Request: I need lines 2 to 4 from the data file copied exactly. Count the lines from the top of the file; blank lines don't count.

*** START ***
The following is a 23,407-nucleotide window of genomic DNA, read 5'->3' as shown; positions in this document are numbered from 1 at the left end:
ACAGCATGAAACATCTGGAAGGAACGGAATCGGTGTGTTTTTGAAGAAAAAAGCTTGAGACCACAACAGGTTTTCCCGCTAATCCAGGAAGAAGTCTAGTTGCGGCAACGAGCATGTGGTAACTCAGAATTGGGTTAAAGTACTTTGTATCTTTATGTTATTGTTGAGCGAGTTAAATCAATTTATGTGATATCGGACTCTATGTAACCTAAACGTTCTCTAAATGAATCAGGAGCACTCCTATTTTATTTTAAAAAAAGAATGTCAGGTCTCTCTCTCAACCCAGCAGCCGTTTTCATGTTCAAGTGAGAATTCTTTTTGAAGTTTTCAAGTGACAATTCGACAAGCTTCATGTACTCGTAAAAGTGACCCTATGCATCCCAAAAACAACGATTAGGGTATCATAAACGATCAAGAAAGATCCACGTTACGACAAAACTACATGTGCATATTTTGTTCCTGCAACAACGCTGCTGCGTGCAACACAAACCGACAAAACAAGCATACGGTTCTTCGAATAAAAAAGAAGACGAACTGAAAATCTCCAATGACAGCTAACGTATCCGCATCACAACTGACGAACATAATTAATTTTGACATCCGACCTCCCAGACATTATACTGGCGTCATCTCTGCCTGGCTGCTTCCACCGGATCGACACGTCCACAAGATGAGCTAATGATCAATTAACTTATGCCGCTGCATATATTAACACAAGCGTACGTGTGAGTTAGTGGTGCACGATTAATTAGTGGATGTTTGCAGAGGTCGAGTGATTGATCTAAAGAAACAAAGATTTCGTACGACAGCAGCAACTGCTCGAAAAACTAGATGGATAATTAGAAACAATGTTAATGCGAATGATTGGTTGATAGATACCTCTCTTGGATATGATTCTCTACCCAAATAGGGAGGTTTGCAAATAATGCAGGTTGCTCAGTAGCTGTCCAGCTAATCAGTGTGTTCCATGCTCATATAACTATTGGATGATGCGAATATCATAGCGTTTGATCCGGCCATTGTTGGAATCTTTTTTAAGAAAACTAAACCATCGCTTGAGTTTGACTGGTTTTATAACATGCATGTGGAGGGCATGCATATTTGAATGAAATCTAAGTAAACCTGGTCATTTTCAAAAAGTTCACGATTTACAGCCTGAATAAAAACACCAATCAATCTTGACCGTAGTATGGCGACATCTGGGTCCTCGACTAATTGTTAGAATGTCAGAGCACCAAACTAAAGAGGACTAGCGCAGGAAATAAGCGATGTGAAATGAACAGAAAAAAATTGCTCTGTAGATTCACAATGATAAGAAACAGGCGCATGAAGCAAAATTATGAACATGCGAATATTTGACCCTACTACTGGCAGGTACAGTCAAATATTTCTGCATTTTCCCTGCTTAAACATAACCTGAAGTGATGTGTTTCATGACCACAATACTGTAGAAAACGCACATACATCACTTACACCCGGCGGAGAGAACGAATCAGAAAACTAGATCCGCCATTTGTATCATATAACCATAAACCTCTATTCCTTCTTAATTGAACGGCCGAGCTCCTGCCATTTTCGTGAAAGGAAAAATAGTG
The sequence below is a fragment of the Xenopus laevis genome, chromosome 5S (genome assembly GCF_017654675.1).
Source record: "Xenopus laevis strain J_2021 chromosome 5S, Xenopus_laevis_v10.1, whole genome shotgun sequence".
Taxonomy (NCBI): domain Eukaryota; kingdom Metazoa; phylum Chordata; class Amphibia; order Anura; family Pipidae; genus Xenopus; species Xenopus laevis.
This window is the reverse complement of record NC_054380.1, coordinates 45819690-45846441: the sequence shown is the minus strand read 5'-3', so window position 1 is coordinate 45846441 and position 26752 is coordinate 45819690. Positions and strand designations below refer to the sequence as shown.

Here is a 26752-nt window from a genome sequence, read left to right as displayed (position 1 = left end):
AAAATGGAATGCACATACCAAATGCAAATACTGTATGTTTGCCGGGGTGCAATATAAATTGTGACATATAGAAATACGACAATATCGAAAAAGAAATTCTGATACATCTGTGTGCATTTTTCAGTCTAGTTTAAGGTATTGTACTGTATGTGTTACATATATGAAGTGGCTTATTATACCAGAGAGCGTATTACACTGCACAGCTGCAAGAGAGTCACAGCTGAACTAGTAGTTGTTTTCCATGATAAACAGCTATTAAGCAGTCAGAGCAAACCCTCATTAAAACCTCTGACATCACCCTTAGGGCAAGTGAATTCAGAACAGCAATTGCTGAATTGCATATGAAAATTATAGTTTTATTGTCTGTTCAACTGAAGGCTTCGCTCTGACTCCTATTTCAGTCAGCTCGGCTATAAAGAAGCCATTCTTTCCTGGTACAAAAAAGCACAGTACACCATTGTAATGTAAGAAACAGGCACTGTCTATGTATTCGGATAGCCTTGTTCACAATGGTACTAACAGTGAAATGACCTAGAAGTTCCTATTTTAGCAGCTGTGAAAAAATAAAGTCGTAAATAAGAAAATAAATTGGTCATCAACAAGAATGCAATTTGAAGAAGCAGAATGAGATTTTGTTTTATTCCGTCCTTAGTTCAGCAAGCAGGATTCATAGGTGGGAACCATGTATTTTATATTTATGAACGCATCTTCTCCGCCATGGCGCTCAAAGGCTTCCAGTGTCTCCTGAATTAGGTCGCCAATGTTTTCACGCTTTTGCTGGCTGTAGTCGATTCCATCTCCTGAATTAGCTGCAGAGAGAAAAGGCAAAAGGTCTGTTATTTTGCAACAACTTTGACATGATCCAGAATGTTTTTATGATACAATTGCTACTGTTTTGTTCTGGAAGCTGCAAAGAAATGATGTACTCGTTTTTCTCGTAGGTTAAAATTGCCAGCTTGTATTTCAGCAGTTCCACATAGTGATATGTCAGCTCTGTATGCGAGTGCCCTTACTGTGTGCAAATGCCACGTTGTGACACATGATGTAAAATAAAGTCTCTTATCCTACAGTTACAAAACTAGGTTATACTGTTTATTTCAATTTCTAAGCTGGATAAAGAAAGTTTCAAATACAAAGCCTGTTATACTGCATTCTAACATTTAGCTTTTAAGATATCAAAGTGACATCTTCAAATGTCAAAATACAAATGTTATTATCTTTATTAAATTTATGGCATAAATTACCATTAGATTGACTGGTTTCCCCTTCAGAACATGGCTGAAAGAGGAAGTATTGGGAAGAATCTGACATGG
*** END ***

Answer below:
ACAGCATGAAACATCTGGAAGGAACGGAATCGGTGTGTTTTTGAAGAAAAAAGCTTGAGACCACAACAGGTTTTCCCGCTAATCCAGGAAGAAGTCTAGTTGCGGCAACGAGCATGTGGTAACTCAGAATTGGGTTAAAGTACTTTGTATCTTTATGTTATTGTTGAGCGAGTTAAATCAATTTATGTGATATCGGACTCTATGTAACCTAAACGTTCTCTAAATGAATCAGGAGCACTCCTATTTTATTTTAAAAAAAGAATGTCAGGTCTCTCTCTCAACCCAGCAGCCGTTTTCATGTTCAAGTGAGAATTCTTTTTGAAGTTTTCAAGTGACAATTCGACAAGCTTCATGTACTCGTAAAAGTGACCCTATGCATCCCAAAAACAACGATTAGGGTATCATAAACGATCAAGAAAGATCCACGTTACGACAAAACTACATGTGCATATTTTGTTCCTGCAACAACGCTGCTGCGTGCAACACAAACCGACAAAACAAGCATACGGTTCTTCGAATAAAAAAGAAGACGAACTGAAAATCTCCAATGACAGCTAACGTATCCGCATCACAACTGACGAACATAATTAATTTTGACATCCGACCTCCCAGACATTATACTGGCGTCATCTCTGCCTGGCTGCTTCCACCGGATCGACACGTCCACAAGATGAGCTAATGATCAATTAACTTATGCCGCTGCATATATTAACACAAGCGTACGTGTGAGTTAGTGGTGCACGATTAATTAGTGGATGTTTGCAGAGGTCGAGTGATTGATCTAAAGAAACAAAGATTTCGTACGACAGCAGCAACTGCTCGAAAAACTAGATGGATAATTAGAAACAATGTTAATGCGAATGATTGGTTGATAGATACCTCTCTTGGATATGATTCTCTACCCAAATAGGGAGGTTTGCAAATAATGCAGGTTGCTCAGTAGCTGTCCAGCTAATCAGTGTGTTCCATGCTCATATAACTATTGGATGATGCGAATATCATAGCGTTTGATCCGGCCATTGTTGGAATCTTTTTTAAGAAAACTAAACCATCGCTTGAGTTTGACTGGTTTTATAACATGCATGTGGAGGGCATGCATATTTGAATGAAATCTAAGTAAACCTGGTCATTTTCAAAAAGTTCACGATTTACAGCCTGAATAAAAACACCAATCAATCTTGACCGTAGTATGGCGACATCTGGGTCCTCGACTAATTGTTAGAATGTCAGAGCACCAAACTAAAGAGGACTAGCGCAGGAAATAAGCGATGTGAAATGAACAGAAAAAAATTGCTCTGTAGATTCACAATGATAAGAAACAGGCGCATGAAGCAAAATTATGAACATGCGAATATTTGACCCTACTACTGGCAGGTACAGTCAAATATTTCTGCATTTTCCCTGCTTAAACATAACCTGAAGTGATGTGTTTCATGACCACAATACTGTAGAAAACGCACATACATCACTTACACCCGGCGGAGAGAACGAATCAGAAAACTAGATCCGCCATTTGTATCATATAACCATAAACCTCTATTCCTTCTTAATTGAACGGCCGAGCTCCTGCCATTTTCGTGAAAGGAAAAATAGTG
The sequence below is a fragment of the Xenopus laevis genome, chromosome 5S (genome assembly GCF_017654675.1).
Source record: "Xenopus laevis strain J_2021 chromosome 5S, Xenopus_laevis_v10.1, whole genome shotgun sequence".